By Staff Sgt. Matthew Britton
U.S. Army Central
“I was in Gastonia, North Carolina. I really couldn’t believe what I was seeing,” said a United States Army Central Patriot Day observer. “I was at 40th and Park, two blocks from Grand Central, survivors were running past our building,” said another. A Soldier chimed in from the back, “I was in fifth grade and they had us write a letter on how we felt.” She enlisted in the U.S. Army nine years later.
USARCENT held a 9/11 remembrance service at the command’s headquarters on Sept. 11, 2019. Although experiences and memories ranged from person to person in attendance, everyone agreed that the entire world seemed to stop that day.
“I think that day was the day I realized what it meant to be in the military,” said one observer. “It was kind of just of job in the beginning. I was stationed in Germany and was on call for QRF (Quick Reaction Force). I remember the news was on every channel and we got a phone call saying we’ve been stood-up (activated). That was the day I really realized what we do in the military and what our purpose is.”
This humble, yet significant, service allowed USARCENT personnel to honor and reflect on the nearly 3,000 lives lost, and pay tribute to the brave first responders who kept that number from rising.
“It’s something we always want to do as part of our core competencies as U.S. Army Chaplain Corps,” said Maj. Jerry Thompson, USARCENT Headquarters and Headquarters Battalion chaplain. “We nurture the living, care for the wounded, and honor the fallen. In this case, for Patriot Day, for reflection and remembrance of 9/11, we think of all of those lives that were lost, the family members and those who were left behind. It’s a tribute to those who paid the ultimate sacrifice.”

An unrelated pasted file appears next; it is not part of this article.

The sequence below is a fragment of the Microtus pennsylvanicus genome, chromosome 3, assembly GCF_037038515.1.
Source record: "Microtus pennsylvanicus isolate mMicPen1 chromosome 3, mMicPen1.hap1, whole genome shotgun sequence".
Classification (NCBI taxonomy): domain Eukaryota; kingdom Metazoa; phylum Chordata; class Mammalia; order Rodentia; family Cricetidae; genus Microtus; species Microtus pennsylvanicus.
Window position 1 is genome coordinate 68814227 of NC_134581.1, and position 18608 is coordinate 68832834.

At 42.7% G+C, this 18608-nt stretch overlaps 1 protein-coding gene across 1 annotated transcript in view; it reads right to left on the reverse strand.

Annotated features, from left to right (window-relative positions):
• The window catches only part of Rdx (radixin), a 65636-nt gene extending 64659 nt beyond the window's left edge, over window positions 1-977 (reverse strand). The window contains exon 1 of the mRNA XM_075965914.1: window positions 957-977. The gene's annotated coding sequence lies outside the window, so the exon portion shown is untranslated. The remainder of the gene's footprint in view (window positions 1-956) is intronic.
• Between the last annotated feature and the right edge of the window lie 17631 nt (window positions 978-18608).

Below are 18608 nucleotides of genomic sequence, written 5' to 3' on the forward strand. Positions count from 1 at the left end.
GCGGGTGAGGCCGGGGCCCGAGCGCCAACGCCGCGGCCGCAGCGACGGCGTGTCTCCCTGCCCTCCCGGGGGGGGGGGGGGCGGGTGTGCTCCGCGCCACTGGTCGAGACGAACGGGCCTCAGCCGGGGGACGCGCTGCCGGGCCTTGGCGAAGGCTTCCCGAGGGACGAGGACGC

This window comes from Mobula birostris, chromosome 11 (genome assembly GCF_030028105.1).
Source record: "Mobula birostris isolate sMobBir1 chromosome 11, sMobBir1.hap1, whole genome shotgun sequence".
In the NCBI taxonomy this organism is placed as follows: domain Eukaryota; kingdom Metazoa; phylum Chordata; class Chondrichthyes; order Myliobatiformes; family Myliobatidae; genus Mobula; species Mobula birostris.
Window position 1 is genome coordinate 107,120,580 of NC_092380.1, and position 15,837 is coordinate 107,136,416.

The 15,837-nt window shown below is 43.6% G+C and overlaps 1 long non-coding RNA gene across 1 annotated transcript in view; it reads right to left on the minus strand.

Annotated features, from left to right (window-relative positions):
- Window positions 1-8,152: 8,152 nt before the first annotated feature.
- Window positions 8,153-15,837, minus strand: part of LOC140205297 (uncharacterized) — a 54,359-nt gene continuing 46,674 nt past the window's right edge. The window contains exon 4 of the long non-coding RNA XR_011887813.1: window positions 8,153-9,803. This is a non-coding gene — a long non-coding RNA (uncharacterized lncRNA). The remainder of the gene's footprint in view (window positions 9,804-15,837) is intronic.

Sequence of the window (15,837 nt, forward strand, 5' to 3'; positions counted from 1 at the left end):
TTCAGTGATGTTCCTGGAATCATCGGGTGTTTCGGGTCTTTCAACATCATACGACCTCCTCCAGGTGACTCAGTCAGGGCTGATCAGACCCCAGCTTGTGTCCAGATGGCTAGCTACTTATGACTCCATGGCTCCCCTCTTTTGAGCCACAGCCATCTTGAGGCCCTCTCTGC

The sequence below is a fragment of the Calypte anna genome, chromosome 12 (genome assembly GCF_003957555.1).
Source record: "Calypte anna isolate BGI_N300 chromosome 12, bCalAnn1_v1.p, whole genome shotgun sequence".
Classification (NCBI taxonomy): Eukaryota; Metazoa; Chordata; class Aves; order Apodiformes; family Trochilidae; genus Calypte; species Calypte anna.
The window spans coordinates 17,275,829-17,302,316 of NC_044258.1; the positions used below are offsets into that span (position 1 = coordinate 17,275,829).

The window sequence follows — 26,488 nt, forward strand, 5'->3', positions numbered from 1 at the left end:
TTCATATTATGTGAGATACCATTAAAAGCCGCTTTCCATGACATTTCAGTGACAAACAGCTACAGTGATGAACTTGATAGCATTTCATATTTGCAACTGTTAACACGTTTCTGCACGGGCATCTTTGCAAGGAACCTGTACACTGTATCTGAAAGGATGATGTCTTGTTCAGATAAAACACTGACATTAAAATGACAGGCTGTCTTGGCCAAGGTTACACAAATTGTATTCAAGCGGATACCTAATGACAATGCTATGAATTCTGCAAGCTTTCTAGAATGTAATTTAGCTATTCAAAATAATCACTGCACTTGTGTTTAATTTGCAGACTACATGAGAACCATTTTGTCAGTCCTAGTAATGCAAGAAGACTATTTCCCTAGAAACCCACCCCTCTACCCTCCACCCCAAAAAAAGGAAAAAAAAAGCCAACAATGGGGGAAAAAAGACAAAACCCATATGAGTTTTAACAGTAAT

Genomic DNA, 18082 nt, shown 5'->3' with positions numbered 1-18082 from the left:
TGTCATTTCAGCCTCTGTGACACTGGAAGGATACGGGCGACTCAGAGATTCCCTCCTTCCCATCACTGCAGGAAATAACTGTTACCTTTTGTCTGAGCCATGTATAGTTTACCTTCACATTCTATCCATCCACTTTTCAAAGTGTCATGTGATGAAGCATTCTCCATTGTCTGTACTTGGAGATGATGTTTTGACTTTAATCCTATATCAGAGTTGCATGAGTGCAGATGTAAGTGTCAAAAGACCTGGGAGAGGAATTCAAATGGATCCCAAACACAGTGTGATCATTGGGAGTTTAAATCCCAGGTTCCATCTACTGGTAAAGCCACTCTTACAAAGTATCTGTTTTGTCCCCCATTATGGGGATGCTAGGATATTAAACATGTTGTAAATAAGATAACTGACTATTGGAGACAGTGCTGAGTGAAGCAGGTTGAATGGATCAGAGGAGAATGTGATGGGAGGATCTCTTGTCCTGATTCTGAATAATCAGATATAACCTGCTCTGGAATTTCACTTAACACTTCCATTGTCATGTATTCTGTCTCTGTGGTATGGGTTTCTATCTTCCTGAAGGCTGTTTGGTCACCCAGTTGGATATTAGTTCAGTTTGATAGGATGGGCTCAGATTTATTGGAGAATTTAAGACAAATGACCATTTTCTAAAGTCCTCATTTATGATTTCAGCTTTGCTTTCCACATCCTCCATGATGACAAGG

As one of the biggest U.S. tragedies since Pearl Harbor, Sept. 11th is still an emotionally significant day where the country takes time to comes together as one, as Americans.
“Just like we never leave a fallen comrade behind, we never forget,” said Thompson. “It’s one time in our nation’s history that pulled us together and we were unified in our efforts. For us to remember and do it here, it’s one aspect of us being Americans that really shines through during these times of tragedy and circumstance.”
9/11 this year marks 18 years since the twin tower attacks. Military recruits are now at an age where they were not even alive during the catastrophe.
“Those who weren’t alive, your parents were alive,” said Thompson. “It impacted our history and it’s always good for us to remember our history.
Not just for remembrance, but also to learn. Two of our Army values is selfless sacrifice and personal courage. There was a lot of our Army values that were demonstrated that day. It’s something really that all of us can learn from.”
As the service closed, those in attendance were asked to receive the benediction in which ever faith they preferred, reflect on our fallen, and to live each day to the fullest.
“I don’t think we need to wait until 9/11 every year to remember and reflect,” said Thompson. “I think every day can be a day of reflection. One way that we can honor the lives that were lost and those who ran toward danger is to just live our lives and be the best you can be.”
U.S. ARMY RESERVE
DEPT. OF DEFENSE
U.S. CENTRAL COMMAND
DEPT. OF HOMELAND SECURITY
BEST WARRIOR COMPETITION